Fuel injection nozzleNeutron radiography and tomography visualizes small amounts of hydrogenous fluids enclosed in dense material. Here data of a truck diesel injection nozzle is shown. Fuel becomes visible with high contrast in the tip.
FossilsFossils are bone remains of animals which got petrified over a time span of millions of years. Usually they are unique founds of ancient species which have to be investigated by non-destructive analysis. In special cases neutron imaging reveals hidden morphological details of the skull, which help the paleontologist to classify the species.
Bone-Conduction Hearing and Seismic Sensitivity of the Late Permian Anomodont Kawingasaurus fossilis
Journal of Morphology, 00, 1-23 (2014)
Diesel particulate filter (DPF)Even though diesel particulate filters are commonly used, it is still difficult to measure the soot distribution within the filter. Neutron imaging allows the successful investigation of the soot and ash distributions in DPFs. Soot can be detected due to the high sensitivity of neutron for the element hydrogen.
Visualisierung der Russ- und Ascheverteilung in Dieselpartikelfiltern mittels Neutronen Imaging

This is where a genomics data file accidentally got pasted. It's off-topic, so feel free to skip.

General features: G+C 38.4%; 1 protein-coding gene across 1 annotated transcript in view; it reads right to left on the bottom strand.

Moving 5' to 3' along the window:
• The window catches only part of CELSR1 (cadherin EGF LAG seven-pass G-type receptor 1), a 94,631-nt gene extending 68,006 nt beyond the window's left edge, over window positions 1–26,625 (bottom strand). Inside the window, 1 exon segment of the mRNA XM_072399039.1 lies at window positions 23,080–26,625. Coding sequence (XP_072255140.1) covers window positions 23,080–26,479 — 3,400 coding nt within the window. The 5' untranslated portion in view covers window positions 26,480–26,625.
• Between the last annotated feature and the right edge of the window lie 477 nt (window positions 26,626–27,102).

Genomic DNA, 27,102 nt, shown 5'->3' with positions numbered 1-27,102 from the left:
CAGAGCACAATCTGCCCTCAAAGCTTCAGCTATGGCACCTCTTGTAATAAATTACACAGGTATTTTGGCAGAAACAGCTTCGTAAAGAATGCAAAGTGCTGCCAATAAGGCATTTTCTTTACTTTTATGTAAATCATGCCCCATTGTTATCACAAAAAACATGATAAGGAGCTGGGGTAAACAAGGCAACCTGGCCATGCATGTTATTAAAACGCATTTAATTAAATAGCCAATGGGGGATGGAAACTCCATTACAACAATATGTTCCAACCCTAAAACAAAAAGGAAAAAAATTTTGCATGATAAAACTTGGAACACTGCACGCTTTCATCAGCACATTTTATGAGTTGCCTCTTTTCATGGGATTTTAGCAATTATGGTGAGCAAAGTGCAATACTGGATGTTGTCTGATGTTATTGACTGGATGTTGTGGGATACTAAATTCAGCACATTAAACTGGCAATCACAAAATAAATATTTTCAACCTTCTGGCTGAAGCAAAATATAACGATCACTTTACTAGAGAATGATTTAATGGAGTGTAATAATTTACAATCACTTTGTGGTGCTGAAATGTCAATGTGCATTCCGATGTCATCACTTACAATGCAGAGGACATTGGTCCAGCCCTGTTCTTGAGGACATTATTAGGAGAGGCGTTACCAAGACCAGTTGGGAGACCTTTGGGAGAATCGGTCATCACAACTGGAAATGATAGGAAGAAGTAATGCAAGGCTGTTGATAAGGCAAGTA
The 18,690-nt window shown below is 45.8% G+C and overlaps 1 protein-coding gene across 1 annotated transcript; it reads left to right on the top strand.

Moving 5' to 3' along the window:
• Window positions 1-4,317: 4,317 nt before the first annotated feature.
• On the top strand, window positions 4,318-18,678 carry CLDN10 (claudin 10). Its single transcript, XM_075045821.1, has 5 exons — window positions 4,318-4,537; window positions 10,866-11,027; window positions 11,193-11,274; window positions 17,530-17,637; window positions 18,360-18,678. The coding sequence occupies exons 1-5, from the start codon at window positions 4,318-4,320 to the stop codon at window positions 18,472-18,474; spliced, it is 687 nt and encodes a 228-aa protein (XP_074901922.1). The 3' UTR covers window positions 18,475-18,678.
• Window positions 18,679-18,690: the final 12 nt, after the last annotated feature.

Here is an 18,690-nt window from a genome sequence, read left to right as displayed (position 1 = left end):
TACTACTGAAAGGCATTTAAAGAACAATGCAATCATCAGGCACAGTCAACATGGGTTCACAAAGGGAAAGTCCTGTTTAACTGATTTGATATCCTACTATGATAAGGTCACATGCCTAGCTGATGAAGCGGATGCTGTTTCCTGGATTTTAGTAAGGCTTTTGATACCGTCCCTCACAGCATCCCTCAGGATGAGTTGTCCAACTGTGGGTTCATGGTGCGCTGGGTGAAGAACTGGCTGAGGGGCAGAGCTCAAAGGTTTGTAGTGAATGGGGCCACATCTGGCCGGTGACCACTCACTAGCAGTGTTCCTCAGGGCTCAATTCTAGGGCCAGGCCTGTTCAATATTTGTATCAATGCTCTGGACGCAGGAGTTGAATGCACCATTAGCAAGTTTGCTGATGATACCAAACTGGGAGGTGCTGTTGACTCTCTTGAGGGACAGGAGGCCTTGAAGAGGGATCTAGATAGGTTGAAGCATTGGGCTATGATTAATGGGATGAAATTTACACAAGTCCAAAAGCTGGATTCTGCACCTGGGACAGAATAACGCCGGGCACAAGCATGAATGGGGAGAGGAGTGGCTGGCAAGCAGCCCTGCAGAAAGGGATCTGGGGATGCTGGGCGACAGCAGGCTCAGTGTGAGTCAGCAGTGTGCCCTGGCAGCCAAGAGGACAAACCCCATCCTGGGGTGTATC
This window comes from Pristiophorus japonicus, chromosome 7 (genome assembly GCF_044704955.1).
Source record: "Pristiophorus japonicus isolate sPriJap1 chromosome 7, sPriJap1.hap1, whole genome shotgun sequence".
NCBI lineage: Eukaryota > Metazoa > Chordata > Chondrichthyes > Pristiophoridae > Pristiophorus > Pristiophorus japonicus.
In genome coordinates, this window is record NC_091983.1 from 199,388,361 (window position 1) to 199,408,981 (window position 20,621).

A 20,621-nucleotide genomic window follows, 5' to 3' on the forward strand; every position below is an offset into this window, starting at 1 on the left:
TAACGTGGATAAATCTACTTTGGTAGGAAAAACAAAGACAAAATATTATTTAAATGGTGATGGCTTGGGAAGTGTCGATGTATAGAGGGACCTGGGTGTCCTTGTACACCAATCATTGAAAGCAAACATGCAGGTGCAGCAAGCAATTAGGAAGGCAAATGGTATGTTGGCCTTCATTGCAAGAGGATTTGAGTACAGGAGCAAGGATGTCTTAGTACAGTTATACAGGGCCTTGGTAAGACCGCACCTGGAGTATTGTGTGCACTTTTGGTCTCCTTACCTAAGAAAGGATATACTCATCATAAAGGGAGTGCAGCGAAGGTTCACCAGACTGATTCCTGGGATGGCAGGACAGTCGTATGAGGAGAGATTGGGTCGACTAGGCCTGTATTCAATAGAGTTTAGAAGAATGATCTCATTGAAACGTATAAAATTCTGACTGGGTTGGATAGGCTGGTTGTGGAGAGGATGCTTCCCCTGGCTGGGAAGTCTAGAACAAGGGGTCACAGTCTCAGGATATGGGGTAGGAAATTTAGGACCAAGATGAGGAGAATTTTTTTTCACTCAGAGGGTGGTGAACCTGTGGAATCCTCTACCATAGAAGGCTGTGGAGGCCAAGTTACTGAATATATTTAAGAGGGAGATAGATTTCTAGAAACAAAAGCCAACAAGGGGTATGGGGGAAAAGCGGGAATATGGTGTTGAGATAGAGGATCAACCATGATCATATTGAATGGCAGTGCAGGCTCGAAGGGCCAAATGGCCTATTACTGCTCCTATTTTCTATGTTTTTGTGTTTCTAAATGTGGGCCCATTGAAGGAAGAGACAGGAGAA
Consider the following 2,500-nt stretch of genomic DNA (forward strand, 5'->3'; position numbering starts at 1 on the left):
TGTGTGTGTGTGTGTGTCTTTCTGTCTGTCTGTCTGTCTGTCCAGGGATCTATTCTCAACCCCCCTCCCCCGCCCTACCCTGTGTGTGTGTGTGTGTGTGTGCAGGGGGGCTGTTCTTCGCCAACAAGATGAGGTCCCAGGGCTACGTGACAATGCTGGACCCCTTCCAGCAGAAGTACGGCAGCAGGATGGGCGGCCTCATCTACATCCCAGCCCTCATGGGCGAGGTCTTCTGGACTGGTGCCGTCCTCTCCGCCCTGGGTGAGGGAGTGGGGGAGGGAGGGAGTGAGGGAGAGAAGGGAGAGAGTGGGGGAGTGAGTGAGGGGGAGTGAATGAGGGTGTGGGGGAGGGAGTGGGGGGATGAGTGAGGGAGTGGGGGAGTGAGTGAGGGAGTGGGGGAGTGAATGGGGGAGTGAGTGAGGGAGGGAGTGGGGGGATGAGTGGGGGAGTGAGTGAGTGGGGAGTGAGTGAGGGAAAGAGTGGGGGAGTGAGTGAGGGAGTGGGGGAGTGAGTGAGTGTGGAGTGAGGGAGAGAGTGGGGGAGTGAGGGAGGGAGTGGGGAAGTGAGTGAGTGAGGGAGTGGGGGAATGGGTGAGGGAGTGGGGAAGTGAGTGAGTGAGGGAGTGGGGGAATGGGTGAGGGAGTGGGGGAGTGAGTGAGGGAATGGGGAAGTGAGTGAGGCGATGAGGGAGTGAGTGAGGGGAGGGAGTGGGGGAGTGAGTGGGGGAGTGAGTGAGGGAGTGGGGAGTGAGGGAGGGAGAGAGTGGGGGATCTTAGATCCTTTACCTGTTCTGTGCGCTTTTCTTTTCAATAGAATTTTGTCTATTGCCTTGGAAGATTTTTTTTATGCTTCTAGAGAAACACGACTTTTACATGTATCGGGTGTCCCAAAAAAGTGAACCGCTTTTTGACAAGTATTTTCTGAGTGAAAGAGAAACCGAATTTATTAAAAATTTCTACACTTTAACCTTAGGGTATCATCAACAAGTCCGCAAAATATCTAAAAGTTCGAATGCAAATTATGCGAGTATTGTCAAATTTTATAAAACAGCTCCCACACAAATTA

Gruenzweig C, Mannes D, Kaestner A, Vogt M
MTZ - MOTORTECHNISCHE ZEITSCHRIFT 73, 326 (2012).
Plant rootsThe question of how plants take up water is not only relevant to the development of new, water-efficient strains of plants, but also for improving climate models, because typically more than half of all the water that falls onto the earth’s surface as rain in a humid climate is taken up by plants and then passes back to the atmosphere through the plants. Neutron imaging has the goal of showing what exactly happens at the place where a plant takes up water through its roots. Plants take water up from the ground by means of fine roots, a few millimetres in diameter. Their thicker roots serve more as pipelines, to relay the water.
Where do roots take up water? Neutron radiography of water flow into the roots of transpiring plants growing in soil
Zarebanadkouki Mohsen, Kim Yangmin X., Carminati Andrea
NEW PHYTOLOGIST 199, 1034-1044 (2013).